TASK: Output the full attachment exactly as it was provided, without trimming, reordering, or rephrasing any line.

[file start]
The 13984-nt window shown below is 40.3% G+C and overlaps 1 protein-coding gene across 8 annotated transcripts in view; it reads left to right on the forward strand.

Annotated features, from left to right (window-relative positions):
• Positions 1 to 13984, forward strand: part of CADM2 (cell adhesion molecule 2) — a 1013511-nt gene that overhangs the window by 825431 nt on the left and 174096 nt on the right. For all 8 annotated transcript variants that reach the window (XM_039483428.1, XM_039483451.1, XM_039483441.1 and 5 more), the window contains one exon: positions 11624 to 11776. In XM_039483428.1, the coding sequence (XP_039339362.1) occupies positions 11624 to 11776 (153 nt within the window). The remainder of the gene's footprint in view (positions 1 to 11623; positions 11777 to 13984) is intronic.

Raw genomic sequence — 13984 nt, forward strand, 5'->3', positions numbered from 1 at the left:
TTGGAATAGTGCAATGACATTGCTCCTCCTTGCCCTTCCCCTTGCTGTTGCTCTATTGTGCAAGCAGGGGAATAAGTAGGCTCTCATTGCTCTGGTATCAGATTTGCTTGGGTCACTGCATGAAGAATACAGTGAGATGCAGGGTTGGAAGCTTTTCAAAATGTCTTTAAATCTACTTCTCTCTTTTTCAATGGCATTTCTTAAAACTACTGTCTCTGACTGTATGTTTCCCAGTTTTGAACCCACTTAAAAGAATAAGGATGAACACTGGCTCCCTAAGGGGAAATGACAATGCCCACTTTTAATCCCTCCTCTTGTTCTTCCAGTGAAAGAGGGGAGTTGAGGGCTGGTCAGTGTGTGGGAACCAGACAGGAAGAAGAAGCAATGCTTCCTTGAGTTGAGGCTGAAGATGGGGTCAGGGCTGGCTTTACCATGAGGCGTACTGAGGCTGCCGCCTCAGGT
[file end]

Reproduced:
The 13984-nt window shown below is 40.3% G+C and overlaps 1 protein-coding gene across 8 annotated transcripts in view; it reads left to right on the forward strand.

Annotated features, from left to right (window-relative positions):
• Positions 1 to 13984, forward strand: part of CADM2 (cell adhesion molecule 2) — a 1013511-nt gene that overhangs the window by 825431 nt on the left and 174096 nt on the right. For all 8 annotated transcript variants that reach the window (XM_039483428.1, XM_039483451.1, XM_039483441.1 and 5 more), the window contains one exon: positions 11624 to 11776. In XM_039483428.1, the coding sequence (XP_039339362.1) occupies positions 11624 to 11776 (153 nt within the window). The remainder of the gene's footprint in view (positions 1 to 11623; positions 11777 to 13984) is intronic.

Raw genomic sequence — 13984 nt, forward strand, 5'->3', positions numbered from 1 at the left:
TTGGAATAGTGCAATGACATTGCTCCTCCTTGCCCTTCCCCTTGCTGTTGCTCTATTGTGCAAGCAGGGGAATAAGTAGGCTCTCATTGCTCTGGTATCAGATTTGCTTGGGTCACTGCATGAAGAATACAGTGAGATGCAGGGTTGGAAGCTTTTCAAAATGTCTTTAAATCTACTTCTCTCTTTTTCAATGGCATTTCTTAAAACTACTGTCTCTGACTGTATGTTTCCCAGTTTTGAACCCACTTAAAAGAATAAGGATGAACACTGGCTCCCTAAGGGGAAATGACAATGCCCACTTTTAATCCCTCCTCTTGTTCTTCCAGTGAAAGAGGGGAGTTGAGGGCTGGTCAGTGTGTGGGAACCAGACAGGAAGAAGAAGCAATGCTTCCTTGAGTTGAGGCTGAAGATGGGGTCAGGGCTGGCTTTACCATGAGGCGTACTGAGGCTGCCGCCTCAGGT